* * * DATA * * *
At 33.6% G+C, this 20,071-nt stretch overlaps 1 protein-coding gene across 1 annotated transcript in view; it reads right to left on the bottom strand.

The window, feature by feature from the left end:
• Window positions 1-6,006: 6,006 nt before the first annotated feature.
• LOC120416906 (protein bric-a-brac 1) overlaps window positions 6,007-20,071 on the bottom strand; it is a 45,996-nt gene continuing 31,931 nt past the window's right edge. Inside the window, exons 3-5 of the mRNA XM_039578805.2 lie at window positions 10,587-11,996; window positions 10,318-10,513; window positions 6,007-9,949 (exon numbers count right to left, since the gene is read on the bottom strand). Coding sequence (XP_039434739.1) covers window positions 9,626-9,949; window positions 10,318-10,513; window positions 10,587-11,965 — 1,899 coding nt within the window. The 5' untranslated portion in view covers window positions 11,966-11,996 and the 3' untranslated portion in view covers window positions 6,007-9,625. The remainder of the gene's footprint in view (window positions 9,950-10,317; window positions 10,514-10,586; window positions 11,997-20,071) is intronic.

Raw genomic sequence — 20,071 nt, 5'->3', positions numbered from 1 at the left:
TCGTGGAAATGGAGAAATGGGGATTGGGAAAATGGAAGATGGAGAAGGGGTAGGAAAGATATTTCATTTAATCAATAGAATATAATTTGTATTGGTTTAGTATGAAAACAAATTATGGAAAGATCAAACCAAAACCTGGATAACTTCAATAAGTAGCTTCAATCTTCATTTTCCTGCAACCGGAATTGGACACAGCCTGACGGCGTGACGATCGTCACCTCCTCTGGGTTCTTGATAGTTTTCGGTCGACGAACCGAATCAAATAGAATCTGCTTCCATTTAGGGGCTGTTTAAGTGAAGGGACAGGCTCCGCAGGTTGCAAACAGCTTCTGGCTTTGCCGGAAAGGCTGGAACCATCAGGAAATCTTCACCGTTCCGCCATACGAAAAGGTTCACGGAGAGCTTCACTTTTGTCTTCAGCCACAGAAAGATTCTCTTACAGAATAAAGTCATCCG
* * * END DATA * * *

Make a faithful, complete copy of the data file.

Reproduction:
At 33.6% G+C, this 20,071-nt stretch overlaps 1 protein-coding gene across 1 annotated transcript in view; it reads right to left on the bottom strand.

The window, feature by feature from the left end:
• Window positions 1-6,006: 6,006 nt before the first annotated feature.
• LOC120416906 (protein bric-a-brac 1) overlaps window positions 6,007-20,071 on the bottom strand; it is a 45,996-nt gene continuing 31,931 nt past the window's right edge. Inside the window, exons 3-5 of the mRNA XM_039578805.2 lie at window positions 10,587-11,996; window positions 10,318-10,513; window positions 6,007-9,949 (exon numbers count right to left, since the gene is read on the bottom strand). Coding sequence (XP_039434739.1) covers window positions 9,626-9,949; window positions 10,318-10,513; window positions 10,587-11,965 — 1,899 coding nt within the window. The 5' untranslated portion in view covers window positions 11,966-11,996 and the 3' untranslated portion in view covers window positions 6,007-9,625. The remainder of the gene's footprint in view (window positions 9,950-10,317; window positions 10,514-10,586; window positions 11,997-20,071) is intronic.

Raw genomic sequence — 20,071 nt, 5'->3', positions numbered from 1 at the left:
TCGTGGAAATGGAGAAATGGGGATTGGGAAAATGGAAGATGGAGAAGGGGTAGGAAAGATATTTCATTTAATCAATAGAATATAATTTGTATTGGTTTAGTATGAAAACAAATTATGGAAAGATCAAACCAAAACCTGGATAACTTCAATAAGTAGCTTCAATCTTCATTTTCCTGCAACCGGAATTGGACACAGCCTGACGGCGTGACGATCGTCACCTCCTCTGGGTTCTTGATAGTTTTCGGTCGACGAACCGAATCAAATAGAATCTGCTTCCATTTAGGGGCTGTTTAAGTGAAGGGACAGGCTCCGCAGGTTGCAAACAGCTTCTGGCTTTGCCGGAAAGGCTGGAACCATCAGGAAATCTTCACCGTTCCGCCATACGAAAAGGTTCACGGAGAGCTTCACTTTTGTCTTCAGCCACAGAAAGATTCTCTTACAGAATAAAGTCATCCG